“Don’t ‘Mreww’ me! You can’t make me change my mind, I’ve decided. I live alone. I have lived alone for a long time and I will continue to do so.” So why had I felt affectionate towards the Ghost Bunny this morning? Shut up, brain! Stop making me change my mind. The Ghost Bunny blinked at me, bobbing up and down.
“Mrewefewf!” The Ghost Bunny indignantly protested.
“I feel stupid for arguing with a ghost bunny.” I concluded, taking a sip from my coffee. “Listen, bunny, I don’t have time for you. As I said, I live alone-always have and always will be.” The Ghost Bunny Just continued to stare at me as if I were the pest. It didn’t move. Irritably, I stomped off, carefully holding my coffee cup. Naturally, the Ghost Bunny followed me. Would you rather have a ghost bunny that follows you around and speaks an entire different language?
I whipped around and attempted to slap the Ghost Bunny. My hand went through. How idiotic I was.
Perhaps I was just going to have to get used to this Ghost Bunny around my house.
I could not, no, not get used to the Ghost Bunny-which I know called Ghost. Ghost kept on messing with the lights-knocking over cups and stuff like that. Worse of all, it could turn invisible-sometimes when I was in the shower, the shower would suddenly turn cold-and I would just wonder why. Of course, it was Ghost messing with the shower.
Smack in the middle of the night, when it was raining, Ghost opened the window and allowed the cold air and rain to come in. How sweet.
Twice, I woke up in the morning to find my room upturned.
This was just getting too out of hand.
“Ghost,” I called one day, sitting in my living room. Ghost floated down and sat-or levitated above the arm-chair next to me.
“Mrewf.” Ghost snapped, clearly offended because I wasn’t taking attention of it until now-and before it started annoying me a lot.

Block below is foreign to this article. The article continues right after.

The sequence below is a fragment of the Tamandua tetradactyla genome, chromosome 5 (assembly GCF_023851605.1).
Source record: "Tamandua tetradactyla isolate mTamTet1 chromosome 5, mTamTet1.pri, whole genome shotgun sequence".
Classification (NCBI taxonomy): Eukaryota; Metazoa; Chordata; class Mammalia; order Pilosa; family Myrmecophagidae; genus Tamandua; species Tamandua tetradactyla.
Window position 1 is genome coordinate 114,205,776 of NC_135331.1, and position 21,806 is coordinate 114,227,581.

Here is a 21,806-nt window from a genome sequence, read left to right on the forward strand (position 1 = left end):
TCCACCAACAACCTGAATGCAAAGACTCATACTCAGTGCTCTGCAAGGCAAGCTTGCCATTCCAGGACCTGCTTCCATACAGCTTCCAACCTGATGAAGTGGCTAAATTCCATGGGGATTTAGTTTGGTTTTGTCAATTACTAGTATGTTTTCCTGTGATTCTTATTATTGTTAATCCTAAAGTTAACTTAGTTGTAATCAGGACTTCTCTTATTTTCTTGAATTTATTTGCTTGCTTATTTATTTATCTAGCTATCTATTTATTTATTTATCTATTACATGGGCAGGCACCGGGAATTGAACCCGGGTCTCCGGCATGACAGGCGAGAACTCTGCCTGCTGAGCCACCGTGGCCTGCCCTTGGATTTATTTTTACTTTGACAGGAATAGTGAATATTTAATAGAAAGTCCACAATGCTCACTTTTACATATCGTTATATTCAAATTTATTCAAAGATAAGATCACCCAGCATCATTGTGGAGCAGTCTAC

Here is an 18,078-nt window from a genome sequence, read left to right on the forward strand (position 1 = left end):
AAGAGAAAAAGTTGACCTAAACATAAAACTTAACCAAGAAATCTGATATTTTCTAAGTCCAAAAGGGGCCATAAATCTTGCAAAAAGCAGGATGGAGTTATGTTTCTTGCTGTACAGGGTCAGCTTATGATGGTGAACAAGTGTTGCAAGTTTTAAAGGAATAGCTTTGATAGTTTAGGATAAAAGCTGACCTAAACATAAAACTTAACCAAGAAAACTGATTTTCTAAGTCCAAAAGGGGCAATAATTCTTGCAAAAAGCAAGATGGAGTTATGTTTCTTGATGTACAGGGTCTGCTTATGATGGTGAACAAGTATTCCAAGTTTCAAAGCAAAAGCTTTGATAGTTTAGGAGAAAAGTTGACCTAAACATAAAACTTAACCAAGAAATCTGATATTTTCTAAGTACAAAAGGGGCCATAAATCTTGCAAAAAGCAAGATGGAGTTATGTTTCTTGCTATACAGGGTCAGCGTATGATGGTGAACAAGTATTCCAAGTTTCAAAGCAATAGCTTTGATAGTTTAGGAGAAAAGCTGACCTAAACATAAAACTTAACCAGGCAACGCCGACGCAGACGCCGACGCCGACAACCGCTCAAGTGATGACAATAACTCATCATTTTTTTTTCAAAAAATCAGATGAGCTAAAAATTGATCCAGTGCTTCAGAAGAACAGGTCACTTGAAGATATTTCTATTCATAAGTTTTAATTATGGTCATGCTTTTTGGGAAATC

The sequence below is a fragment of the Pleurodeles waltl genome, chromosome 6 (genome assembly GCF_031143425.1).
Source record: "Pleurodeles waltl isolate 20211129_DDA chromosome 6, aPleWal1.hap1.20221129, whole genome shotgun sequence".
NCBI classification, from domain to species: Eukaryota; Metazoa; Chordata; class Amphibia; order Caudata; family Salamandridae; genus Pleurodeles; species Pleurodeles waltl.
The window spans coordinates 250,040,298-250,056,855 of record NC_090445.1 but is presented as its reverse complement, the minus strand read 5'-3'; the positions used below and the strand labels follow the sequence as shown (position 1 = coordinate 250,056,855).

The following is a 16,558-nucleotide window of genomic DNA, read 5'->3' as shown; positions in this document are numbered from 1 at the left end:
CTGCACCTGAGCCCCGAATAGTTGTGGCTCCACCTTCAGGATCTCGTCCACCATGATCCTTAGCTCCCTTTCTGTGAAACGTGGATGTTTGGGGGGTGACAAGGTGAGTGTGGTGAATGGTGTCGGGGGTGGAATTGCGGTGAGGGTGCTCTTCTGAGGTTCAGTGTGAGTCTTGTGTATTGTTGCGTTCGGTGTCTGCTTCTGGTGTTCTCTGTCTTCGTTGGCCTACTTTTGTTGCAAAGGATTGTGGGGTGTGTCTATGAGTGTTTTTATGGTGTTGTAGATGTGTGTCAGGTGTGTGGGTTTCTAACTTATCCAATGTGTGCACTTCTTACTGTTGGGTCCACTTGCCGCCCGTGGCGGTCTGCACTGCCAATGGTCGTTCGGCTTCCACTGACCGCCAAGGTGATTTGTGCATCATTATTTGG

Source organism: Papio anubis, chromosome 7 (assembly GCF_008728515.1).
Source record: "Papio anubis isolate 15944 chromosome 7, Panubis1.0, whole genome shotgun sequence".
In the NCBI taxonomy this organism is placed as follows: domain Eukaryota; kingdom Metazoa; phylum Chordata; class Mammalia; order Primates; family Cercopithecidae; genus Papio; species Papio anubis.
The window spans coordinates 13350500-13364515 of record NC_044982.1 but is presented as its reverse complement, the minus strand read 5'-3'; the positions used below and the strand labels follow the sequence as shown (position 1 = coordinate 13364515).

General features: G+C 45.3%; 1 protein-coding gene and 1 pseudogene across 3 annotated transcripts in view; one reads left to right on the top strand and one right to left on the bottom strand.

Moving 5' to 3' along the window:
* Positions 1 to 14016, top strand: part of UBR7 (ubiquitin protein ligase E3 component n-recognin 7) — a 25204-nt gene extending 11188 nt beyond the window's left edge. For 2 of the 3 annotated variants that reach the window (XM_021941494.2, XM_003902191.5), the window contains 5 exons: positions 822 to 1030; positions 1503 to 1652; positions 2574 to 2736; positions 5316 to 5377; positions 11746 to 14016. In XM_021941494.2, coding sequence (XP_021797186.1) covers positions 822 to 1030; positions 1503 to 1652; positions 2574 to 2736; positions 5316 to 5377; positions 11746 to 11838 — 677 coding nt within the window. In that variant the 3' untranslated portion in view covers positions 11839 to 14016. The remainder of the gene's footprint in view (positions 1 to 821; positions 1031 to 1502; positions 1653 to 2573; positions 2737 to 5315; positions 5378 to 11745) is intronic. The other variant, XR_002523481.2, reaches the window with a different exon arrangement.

“Ghost, let’s make a deal.” I cleared my throat, straightening. Ghost cocked it’s head, blinking. “How about, you stop messing with the lights if I give you food. Good deal?” I remembered when I had offered Ghost the bowl of carrots it hadn’t eaten it. But, a few hours later when I came to check on the bowl of carrot, the carrots, and the bowl itself was gone.
I swear Ghost was stroking it’s imaginary beard with it’s imaginary hands.
“Rrewf.” I assumed that was Ghost language for “deal.” I nodded and held out my hand, and then sheepishly retrieved it.
So the deal held. Ghost stopped annoying me as long as I gave him food. I discovered it was a he-or maybe it was just instinct.
I couldn’t believe it but I was used to Ghost now. On nights when I would sit on the couch by the fireplace with my computer and hot coco, Ghost would join me. Snuggling on my lap-which surprisingly brought warmth. I even made a small bed for Ghost to sleep in-but he rarely used it. When I was sleeping, he’d go outside and play in the snow or find berries.
I was beginning to like Ghost.
Woah, woah, woah. Hold it there me. Am I liking Ghost?
Well, uh, yah. Duh! Clearly your beginning to enjoy Ghost’s company. Why don’t you just adopt Ghost as a pet? Y’know, make it official. The other voice inside my head argued.
B-but-I live alone! I’ve always live alone. I’m sure Ghost will leave one day, I mean, he has to, right? He can’t just stay here forever, can’t he?
Oh, how wrong was I? Ghost stayed there for years, accompanying me. Even when I drove to the store (he would fly behind.) He came. Naturally, this made shopping a bit harder. It’s hard to catch things when your pet ghost bunny is knocking everything off the shelves. The manger hasn’t kicked me out yet, which I’m praying he/she doesn’t.
On Friday, January 29th, the exact day I met Ghost- expect a few years later, I asked him a question.
“Ghost, will you stay by my side for as long as I live?” Ghost nodded vigorously, and I smiled. I knew my days were coming to an end. I was 87 after all. Ghost could sense my death. I could tell. He was getting worried about me and often gave me concerned looks when I fell.
Some days he’d fly to the grocery store and get milk, or food. I was happy, though, no, not sad that my days were coming to an end, but happy. I had lived a long and good life and served purpose to Ghost. I opened the door and walked outside. The frosty air welcoming me. Not harshly, but gently. I wasn’t wearing a coat, just a white t-shirt and shorts. I didn’t feel the cold, though. I lay down in the snow, Ghost flying to my chest.
Ghost knew it was my time. He wanted to come with me-I felt it. Ghost turned into a white and black real life fuzzy rabbit, cuddling on my chest.
“Mrewf.” Ghost said, burrowing as deep as he could into my chest.
“I’ll see you later, Ghost.” I whispered. Then, I closed my eyes and allowed the wind to carry my life-and Ghost’s-to somewhere else.